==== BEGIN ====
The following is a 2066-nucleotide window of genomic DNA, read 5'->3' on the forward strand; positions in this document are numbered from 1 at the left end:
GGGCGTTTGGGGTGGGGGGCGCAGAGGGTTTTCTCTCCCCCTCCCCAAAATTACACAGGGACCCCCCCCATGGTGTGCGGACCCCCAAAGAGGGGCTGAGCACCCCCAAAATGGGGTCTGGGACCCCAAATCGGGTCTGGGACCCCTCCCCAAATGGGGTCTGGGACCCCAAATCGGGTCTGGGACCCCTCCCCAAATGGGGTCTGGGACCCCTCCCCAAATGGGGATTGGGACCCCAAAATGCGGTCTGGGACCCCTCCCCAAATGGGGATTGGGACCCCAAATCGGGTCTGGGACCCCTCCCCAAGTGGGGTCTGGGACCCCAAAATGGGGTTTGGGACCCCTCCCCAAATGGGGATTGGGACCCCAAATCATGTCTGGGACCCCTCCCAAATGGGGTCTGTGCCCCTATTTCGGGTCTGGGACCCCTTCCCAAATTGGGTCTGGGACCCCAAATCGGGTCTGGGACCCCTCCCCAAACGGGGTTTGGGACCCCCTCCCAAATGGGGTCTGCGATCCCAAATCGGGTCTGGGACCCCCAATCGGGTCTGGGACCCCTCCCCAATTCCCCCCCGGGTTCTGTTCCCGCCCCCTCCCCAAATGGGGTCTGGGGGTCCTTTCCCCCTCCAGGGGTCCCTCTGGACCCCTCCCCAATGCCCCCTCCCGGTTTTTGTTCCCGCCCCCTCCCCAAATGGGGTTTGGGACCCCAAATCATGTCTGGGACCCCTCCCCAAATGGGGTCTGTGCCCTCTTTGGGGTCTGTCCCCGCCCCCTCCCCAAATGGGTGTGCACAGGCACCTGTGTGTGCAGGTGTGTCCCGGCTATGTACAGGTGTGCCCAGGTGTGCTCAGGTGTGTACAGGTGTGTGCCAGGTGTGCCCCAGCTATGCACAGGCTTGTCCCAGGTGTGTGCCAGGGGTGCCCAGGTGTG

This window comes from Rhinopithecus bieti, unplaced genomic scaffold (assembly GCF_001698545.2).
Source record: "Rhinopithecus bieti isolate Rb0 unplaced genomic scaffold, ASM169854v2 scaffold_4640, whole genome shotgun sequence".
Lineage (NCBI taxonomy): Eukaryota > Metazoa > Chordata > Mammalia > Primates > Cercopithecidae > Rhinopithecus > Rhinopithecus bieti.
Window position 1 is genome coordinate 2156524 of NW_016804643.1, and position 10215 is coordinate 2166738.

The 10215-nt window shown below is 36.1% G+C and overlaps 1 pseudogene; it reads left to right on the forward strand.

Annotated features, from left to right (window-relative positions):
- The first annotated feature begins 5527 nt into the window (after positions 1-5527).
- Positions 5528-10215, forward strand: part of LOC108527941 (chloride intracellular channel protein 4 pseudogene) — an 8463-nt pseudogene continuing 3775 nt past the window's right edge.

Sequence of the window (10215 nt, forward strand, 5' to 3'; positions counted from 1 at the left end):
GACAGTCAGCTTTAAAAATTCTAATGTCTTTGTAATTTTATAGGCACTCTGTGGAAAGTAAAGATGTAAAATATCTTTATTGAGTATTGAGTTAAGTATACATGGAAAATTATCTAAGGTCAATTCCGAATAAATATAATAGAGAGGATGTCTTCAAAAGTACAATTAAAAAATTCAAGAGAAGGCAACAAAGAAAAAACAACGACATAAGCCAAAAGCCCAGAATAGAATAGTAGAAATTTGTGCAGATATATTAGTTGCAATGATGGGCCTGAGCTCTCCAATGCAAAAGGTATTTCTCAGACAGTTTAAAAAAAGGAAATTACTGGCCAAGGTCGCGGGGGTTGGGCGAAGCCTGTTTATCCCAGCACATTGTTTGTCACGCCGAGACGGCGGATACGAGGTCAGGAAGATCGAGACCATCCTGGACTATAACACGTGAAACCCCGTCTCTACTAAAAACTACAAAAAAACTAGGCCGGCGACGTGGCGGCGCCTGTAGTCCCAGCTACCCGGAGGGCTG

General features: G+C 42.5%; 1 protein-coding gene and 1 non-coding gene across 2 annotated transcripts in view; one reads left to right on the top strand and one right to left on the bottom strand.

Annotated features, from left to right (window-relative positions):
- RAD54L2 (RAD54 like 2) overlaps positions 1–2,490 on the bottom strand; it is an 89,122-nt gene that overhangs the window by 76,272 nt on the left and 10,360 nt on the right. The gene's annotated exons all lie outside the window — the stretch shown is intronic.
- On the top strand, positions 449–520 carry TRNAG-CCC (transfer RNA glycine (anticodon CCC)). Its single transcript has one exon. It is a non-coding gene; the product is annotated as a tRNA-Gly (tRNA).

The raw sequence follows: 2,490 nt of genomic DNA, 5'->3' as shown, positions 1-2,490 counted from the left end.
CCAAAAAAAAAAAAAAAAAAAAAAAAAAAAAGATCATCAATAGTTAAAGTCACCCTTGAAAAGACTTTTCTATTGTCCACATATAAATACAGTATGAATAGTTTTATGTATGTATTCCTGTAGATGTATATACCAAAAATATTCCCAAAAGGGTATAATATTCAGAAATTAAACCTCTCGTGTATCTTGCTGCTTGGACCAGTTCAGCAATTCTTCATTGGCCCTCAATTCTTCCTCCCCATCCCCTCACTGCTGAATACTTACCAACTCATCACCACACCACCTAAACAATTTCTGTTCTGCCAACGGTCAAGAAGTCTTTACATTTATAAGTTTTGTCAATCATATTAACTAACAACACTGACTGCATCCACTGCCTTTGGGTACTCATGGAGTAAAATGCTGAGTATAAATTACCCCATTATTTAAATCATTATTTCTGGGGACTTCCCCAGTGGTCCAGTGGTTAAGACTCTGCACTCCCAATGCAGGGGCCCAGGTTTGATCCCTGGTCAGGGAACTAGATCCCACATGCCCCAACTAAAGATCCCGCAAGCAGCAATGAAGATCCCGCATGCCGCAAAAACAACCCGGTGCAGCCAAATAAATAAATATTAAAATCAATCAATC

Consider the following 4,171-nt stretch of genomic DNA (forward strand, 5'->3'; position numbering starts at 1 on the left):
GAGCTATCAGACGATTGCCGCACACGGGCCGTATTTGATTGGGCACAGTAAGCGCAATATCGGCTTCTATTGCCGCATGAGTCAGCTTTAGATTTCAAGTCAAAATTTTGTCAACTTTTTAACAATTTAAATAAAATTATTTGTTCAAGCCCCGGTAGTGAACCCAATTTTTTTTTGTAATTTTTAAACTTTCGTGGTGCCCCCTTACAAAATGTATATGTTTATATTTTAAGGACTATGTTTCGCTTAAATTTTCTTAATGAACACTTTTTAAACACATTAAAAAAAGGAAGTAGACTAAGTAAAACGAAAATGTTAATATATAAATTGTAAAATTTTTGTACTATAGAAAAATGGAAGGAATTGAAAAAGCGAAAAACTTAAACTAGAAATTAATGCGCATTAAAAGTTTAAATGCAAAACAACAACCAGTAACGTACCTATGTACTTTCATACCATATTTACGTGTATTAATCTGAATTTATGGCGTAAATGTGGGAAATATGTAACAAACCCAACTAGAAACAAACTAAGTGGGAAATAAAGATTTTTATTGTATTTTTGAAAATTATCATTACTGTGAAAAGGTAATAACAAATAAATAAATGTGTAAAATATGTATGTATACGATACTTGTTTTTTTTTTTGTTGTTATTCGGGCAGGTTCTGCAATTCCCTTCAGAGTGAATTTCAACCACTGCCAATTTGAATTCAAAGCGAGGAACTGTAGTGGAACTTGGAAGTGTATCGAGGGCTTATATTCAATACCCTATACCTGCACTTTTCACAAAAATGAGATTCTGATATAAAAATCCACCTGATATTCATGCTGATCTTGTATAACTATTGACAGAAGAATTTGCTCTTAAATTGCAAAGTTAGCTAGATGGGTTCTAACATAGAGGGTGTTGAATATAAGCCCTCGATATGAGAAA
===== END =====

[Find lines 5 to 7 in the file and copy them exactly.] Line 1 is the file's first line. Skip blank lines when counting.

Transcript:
Lineage (NCBI taxonomy): Eukaryota > Metazoa > Chordata > Mammalia > Primates > Cercopithecidae > Rhinopithecus > Rhinopithecus bieti.
Window position 1 is genome coordinate 2156524 of NW_016804643.1, and position 10215 is coordinate 2166738.

The 10215-nt window shown below is 36.1% G+C and overlaps 1 pseudogene; it reads left to right on the forward strand.